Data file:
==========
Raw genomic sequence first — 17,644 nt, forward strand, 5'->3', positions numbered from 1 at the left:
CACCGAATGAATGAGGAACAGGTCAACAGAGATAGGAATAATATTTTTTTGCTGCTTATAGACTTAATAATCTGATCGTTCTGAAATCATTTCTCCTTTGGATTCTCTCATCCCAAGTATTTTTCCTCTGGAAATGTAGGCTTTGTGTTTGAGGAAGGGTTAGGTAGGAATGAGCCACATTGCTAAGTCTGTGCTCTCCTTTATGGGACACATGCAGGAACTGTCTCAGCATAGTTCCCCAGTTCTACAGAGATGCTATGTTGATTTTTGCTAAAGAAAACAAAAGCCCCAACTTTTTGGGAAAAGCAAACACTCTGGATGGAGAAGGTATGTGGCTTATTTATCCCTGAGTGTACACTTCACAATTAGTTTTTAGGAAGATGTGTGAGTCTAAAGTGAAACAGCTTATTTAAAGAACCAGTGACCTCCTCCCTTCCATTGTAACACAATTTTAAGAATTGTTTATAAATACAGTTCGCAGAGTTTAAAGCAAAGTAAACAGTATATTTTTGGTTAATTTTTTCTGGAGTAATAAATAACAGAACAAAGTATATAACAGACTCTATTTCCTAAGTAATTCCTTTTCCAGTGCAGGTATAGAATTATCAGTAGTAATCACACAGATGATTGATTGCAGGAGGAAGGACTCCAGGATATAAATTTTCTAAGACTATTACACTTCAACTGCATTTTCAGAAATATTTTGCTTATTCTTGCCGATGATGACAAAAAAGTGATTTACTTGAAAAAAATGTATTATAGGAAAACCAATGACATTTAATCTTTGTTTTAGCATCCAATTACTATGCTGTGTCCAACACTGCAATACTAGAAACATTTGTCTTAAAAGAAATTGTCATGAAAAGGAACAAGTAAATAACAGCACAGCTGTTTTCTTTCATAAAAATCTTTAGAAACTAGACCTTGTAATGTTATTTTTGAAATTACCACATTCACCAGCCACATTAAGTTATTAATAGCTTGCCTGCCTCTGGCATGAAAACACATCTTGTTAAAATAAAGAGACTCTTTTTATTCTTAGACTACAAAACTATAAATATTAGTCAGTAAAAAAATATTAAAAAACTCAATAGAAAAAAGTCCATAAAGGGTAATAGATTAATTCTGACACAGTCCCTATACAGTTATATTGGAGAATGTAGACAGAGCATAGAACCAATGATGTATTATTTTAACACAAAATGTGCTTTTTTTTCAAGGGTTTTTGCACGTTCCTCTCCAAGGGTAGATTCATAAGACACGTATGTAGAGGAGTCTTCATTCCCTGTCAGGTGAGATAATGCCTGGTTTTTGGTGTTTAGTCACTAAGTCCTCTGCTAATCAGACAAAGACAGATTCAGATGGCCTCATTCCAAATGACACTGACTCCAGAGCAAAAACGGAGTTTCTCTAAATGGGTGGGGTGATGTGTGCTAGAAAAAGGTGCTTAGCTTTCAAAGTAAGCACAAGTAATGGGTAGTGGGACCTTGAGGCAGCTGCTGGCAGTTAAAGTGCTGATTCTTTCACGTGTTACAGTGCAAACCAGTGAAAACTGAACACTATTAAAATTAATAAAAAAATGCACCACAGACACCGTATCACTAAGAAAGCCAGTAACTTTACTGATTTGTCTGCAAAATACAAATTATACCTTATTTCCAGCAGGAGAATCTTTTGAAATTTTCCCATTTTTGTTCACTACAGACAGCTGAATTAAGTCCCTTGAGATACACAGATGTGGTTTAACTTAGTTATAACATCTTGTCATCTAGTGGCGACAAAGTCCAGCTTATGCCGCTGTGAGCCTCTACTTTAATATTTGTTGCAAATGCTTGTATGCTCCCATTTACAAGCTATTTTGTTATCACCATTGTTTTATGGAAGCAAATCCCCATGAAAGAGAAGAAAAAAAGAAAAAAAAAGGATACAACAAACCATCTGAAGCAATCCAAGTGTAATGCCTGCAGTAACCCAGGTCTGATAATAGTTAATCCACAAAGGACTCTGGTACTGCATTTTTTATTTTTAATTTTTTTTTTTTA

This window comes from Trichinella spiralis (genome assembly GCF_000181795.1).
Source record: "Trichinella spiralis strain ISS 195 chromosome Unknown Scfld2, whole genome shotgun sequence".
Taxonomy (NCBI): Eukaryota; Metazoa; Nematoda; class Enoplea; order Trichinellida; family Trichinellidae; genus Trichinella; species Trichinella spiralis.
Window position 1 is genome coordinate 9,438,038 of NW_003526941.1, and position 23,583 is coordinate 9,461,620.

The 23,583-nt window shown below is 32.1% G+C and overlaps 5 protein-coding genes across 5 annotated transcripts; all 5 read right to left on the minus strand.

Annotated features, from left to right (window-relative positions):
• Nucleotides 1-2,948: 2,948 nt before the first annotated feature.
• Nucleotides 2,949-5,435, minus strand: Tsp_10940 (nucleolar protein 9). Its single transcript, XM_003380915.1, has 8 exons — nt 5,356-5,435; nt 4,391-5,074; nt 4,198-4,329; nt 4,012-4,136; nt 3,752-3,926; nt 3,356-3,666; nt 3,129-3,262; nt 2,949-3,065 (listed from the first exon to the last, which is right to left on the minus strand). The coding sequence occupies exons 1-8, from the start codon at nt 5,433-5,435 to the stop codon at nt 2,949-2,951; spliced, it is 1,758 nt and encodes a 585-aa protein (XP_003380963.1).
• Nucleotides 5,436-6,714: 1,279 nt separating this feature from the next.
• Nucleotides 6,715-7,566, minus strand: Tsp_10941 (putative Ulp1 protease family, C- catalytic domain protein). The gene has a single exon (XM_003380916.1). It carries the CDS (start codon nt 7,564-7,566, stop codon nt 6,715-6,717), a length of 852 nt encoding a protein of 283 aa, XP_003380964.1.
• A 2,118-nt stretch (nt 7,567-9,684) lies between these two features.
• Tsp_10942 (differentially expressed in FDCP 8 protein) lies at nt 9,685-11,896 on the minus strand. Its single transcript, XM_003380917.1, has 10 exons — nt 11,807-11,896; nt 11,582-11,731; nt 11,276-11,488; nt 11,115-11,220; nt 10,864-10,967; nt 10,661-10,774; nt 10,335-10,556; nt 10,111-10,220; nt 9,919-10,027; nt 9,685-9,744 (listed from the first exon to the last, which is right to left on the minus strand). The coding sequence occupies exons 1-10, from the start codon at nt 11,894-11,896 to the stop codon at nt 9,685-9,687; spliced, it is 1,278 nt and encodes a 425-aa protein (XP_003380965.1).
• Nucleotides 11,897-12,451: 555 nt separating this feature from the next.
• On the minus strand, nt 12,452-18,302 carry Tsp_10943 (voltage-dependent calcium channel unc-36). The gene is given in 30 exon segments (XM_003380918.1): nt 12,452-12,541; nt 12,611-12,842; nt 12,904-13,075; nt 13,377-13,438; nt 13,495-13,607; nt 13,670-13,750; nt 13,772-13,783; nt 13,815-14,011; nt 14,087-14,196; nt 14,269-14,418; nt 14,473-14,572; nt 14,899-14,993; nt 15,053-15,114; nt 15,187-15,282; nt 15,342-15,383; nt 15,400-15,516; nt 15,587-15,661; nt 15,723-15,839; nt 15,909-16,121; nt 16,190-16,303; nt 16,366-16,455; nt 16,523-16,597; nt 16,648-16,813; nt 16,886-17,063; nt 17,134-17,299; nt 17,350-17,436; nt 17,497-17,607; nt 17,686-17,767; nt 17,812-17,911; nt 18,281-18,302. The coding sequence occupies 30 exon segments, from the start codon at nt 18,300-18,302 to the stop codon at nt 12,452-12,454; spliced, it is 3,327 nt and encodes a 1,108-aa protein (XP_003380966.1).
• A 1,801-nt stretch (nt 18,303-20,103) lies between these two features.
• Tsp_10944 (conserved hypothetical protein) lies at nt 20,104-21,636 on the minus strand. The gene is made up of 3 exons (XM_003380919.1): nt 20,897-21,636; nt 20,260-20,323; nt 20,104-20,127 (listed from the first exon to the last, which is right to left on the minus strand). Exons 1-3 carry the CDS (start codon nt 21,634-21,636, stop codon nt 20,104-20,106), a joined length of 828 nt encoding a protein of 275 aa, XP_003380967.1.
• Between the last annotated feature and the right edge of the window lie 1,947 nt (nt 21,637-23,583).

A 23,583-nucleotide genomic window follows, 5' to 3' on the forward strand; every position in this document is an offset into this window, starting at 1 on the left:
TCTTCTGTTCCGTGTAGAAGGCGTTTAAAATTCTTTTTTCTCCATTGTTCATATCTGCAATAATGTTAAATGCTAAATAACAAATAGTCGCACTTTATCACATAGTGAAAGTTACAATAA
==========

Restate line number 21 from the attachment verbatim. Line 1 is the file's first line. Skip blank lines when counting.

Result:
TCTTCTGTTCCGTGTAGAAGGCGTTTAAAATTCTTTTTTCTCCATTGTTCATATCTGCAATAATGTTAAATGCTAAATAACAAATAGTCGCACTTTATCACATAGTGAAAGTTACAATAA